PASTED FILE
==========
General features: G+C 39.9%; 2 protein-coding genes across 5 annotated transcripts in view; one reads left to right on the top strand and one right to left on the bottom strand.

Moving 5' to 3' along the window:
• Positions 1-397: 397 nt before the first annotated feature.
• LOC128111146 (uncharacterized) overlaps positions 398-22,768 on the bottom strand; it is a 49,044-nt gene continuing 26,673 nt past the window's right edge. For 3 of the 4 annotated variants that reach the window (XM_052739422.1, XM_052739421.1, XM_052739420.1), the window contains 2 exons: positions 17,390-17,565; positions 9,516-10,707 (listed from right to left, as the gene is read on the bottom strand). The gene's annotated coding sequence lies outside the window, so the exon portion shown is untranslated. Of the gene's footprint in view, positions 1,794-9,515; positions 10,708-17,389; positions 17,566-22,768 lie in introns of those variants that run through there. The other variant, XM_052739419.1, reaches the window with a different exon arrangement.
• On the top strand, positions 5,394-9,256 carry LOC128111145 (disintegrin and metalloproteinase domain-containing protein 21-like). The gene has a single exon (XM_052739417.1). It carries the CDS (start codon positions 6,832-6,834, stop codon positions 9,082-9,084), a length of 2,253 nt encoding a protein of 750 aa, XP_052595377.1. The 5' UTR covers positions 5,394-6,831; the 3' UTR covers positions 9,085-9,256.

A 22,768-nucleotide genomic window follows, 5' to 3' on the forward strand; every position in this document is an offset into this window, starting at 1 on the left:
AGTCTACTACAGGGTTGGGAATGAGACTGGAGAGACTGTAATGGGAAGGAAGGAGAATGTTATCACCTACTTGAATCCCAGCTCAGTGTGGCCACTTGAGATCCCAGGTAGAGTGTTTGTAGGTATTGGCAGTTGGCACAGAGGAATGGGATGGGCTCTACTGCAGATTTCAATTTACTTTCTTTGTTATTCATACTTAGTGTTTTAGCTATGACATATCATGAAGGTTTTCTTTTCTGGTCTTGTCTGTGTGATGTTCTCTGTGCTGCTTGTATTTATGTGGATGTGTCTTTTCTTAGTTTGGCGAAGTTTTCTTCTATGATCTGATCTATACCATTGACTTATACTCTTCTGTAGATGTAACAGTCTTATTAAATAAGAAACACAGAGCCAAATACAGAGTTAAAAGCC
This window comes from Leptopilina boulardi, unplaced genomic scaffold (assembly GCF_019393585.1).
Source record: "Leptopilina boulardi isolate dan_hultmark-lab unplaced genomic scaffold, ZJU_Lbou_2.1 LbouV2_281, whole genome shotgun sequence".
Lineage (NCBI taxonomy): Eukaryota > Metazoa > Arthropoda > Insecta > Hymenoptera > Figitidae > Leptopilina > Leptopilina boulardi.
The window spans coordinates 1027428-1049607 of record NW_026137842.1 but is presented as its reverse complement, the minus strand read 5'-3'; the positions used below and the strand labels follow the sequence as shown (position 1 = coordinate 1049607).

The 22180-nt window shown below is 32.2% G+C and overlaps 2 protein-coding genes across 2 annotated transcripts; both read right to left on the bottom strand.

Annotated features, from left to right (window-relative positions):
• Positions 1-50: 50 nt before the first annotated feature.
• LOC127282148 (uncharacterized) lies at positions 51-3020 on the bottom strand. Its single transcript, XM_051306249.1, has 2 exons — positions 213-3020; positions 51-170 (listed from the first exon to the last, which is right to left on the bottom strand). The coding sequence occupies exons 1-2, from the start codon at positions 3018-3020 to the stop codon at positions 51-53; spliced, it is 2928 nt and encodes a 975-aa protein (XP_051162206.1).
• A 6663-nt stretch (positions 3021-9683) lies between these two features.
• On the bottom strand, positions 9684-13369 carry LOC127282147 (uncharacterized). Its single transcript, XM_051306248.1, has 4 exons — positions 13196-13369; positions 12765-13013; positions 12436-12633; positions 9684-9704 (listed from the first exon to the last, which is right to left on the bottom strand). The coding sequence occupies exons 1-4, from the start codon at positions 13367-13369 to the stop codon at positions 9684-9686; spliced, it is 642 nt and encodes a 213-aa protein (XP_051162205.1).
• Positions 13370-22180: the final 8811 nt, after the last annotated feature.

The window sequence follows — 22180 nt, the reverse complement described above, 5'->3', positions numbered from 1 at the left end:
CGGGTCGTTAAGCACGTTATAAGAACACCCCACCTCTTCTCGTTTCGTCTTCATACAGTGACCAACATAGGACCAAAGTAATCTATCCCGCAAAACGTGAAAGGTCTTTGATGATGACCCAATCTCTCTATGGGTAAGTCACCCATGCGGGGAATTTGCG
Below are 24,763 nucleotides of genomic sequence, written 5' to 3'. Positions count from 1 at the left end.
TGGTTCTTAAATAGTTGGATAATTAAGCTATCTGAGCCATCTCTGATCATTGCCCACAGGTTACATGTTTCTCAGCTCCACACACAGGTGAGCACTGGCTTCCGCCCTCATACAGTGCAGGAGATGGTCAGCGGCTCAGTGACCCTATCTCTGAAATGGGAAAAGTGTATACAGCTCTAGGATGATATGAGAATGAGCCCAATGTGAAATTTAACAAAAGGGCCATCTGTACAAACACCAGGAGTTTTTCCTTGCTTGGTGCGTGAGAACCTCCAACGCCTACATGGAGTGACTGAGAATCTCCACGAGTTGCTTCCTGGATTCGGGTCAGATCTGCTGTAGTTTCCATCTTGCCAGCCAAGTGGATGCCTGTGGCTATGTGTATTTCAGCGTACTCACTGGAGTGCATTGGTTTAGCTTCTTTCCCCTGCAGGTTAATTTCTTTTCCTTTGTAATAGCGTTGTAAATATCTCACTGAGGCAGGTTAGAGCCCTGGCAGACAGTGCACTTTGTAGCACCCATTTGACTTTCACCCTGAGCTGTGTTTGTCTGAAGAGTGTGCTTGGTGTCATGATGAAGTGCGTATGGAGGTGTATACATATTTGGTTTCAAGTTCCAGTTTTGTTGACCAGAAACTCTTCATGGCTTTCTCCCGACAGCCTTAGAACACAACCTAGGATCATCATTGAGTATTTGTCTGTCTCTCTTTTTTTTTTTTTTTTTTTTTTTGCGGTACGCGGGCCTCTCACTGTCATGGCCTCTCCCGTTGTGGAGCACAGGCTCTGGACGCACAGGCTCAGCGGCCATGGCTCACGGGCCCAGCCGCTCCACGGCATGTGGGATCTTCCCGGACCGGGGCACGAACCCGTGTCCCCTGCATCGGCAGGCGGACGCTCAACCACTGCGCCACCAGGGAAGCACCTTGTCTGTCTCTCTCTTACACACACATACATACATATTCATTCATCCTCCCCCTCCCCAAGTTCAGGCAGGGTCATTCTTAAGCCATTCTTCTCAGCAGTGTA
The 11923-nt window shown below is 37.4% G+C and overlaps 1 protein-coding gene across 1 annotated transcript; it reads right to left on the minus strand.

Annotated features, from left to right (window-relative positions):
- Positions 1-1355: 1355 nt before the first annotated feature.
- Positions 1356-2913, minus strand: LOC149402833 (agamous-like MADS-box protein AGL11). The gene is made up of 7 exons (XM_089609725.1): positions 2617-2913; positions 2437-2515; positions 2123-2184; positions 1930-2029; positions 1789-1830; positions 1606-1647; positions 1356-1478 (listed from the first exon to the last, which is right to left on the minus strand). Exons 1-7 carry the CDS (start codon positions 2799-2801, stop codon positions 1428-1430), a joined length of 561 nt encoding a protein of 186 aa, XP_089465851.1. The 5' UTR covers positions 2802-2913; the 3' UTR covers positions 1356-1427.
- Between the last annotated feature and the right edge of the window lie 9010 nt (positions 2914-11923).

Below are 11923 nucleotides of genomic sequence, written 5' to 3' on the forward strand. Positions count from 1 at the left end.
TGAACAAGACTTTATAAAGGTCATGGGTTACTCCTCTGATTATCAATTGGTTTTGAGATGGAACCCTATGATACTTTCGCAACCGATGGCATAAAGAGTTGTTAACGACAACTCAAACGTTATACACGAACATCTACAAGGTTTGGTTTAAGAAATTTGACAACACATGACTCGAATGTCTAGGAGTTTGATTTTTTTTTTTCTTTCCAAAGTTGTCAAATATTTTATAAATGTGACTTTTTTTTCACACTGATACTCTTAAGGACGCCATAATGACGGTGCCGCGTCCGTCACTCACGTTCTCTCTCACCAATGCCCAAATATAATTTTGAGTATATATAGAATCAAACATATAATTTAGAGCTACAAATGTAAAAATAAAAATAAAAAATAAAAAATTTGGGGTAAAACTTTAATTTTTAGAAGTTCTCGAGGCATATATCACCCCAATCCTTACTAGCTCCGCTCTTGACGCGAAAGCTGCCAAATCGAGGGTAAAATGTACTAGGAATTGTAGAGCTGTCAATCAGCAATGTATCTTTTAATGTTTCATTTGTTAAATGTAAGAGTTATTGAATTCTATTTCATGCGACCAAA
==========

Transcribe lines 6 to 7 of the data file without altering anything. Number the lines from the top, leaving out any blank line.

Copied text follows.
A 22,768-nucleotide genomic window follows, 5' to 3' on the forward strand; every position in this document is an offset into this window, starting at 1 on the left:
AGTCTACTACAGGGTTGGGAATGAGACTGGAGAGACTGTAATGGGAAGGAAGGAGAATGTTATCACCTACTTGAATCCCAGCTCAGTGTGGCCACTTGAGATCCCAGGTAGAGTGTTTGTAGGTATTGGCAGTTGGCACAGAGGAATGGGATGGGCTCTACTGCAGATTTCAATTTACTTTCTTTGTTATTCATACTTAGTGTTTTAGCTATGACATATCATGAAGGTTTTCTTTTCTGGTCTTGTCTGTGTGATGTTCTCTGTGCTGCTTGTATTTATGTGGATGTGTCTTTTCTTAGTTTGGCGAAGTTTTCTTCTATGATCTGATCTATACCATTGACTTATACTCTTCTGTAGATGTAACAGTCTTATTAAATAAGAAACACAGAGCCAAATACAGAGTTAAAAGCC